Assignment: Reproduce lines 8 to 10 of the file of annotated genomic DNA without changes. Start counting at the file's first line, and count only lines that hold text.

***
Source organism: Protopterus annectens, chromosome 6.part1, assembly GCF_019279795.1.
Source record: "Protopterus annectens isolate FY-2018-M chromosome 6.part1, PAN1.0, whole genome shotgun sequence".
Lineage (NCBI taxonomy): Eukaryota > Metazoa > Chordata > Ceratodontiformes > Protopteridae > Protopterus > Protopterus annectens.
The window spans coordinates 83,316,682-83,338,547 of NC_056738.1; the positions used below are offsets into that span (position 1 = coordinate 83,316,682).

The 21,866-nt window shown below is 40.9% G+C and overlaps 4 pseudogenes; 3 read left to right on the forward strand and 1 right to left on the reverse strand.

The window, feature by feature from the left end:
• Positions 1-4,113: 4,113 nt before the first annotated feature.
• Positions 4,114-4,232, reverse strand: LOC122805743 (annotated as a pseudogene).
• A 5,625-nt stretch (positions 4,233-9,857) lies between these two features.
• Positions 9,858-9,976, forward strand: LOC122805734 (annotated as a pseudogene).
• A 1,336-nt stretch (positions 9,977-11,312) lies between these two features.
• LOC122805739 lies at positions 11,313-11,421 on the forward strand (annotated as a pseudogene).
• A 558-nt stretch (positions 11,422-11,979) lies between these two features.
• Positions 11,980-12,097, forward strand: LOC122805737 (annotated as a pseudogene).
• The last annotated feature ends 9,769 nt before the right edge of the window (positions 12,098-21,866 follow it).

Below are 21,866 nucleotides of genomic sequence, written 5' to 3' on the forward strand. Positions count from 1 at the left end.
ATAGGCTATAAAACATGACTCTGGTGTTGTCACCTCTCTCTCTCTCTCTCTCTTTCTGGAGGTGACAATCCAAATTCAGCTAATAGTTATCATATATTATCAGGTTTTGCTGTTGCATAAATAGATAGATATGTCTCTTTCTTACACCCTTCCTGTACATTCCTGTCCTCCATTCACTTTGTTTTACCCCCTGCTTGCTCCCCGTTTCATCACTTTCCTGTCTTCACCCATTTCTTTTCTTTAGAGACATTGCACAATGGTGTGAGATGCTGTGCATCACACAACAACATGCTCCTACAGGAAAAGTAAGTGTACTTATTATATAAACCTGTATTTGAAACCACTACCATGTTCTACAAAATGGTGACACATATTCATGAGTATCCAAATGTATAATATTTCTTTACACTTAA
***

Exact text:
• Positions 4,114-4,232, reverse strand: LOC122805743 (annotated as a pseudogene).
• A 5,625-nt stretch (positions 4,233-9,857) lies between these two features.
• Positions 9,858-9,976, forward strand: LOC122805734 (annotated as a pseudogene).